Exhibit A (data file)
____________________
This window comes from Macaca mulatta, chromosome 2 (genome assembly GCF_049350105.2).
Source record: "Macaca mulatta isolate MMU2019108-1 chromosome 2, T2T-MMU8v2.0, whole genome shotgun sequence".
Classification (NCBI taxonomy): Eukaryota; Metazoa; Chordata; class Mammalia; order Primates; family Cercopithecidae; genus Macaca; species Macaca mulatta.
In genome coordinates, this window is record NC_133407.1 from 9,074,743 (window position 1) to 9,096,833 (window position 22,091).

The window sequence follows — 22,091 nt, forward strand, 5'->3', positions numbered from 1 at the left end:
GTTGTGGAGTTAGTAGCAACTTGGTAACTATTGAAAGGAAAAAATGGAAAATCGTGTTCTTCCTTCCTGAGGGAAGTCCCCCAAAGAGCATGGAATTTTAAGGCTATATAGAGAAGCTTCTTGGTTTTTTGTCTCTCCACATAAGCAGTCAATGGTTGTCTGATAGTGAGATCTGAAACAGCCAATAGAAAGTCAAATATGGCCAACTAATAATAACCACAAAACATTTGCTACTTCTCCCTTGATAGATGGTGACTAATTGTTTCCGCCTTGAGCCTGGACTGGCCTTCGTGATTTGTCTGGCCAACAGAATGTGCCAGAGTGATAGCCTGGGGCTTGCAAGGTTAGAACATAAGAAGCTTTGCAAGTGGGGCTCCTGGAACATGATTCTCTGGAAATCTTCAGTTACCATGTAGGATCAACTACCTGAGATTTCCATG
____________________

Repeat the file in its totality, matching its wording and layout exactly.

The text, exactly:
This window comes from Macaca mulatta, chromosome 2 (genome assembly GCF_049350105.2).
Source record: "Macaca mulatta isolate MMU2019108-1 chromosome 2, T2T-MMU8v2.0, whole genome shotgun sequence".
Classification (NCBI taxonomy): Eukaryota; Metazoa; Chordata; class Mammalia; order Primates; family Cercopithecidae; genus Macaca; species Macaca mulatta.
In genome coordinates, this window is record NC_133407.1 from 9,074,743 (window position 1) to 9,096,833 (window position 22,091).

The window sequence follows — 22,091 nt, forward strand, 5'->3', positions numbered from 1 at the left end:
GTTGTGGAGTTAGTAGCAACTTGGTAACTATTGAAAGGAAAAAATGGAAAATCGTGTTCTTCCTTCCTGAGGGAAGTCCCCCAAAGAGCATGGAATTTTAAGGCTATATAGAGAAGCTTCTTGGTTTTTTGTCTCTCCACATAAGCAGTCAATGGTTGTCTGATAGTGAGATCTGAAACAGCCAATAGAAAGTCAAATATGGCCAACTAATAATAACCACAAAACATTTGCTACTTCTCCCTTGATAGATGGTGACTAATTGTTTCCGCCTTGAGCCTGGACTGGCCTTCGTGATTTGTCTGGCCAACAGAATGTGCCAGAGTGATAGCCTGGGGCTTGCAAGGTTAGAACATAAGAAGCTTTGCAAGTGGGGCTCCTGGAACATGATTCTCTGGAAATCTTCAGTTACCATGTAGGATCAACTACCTGAGATTTCCATG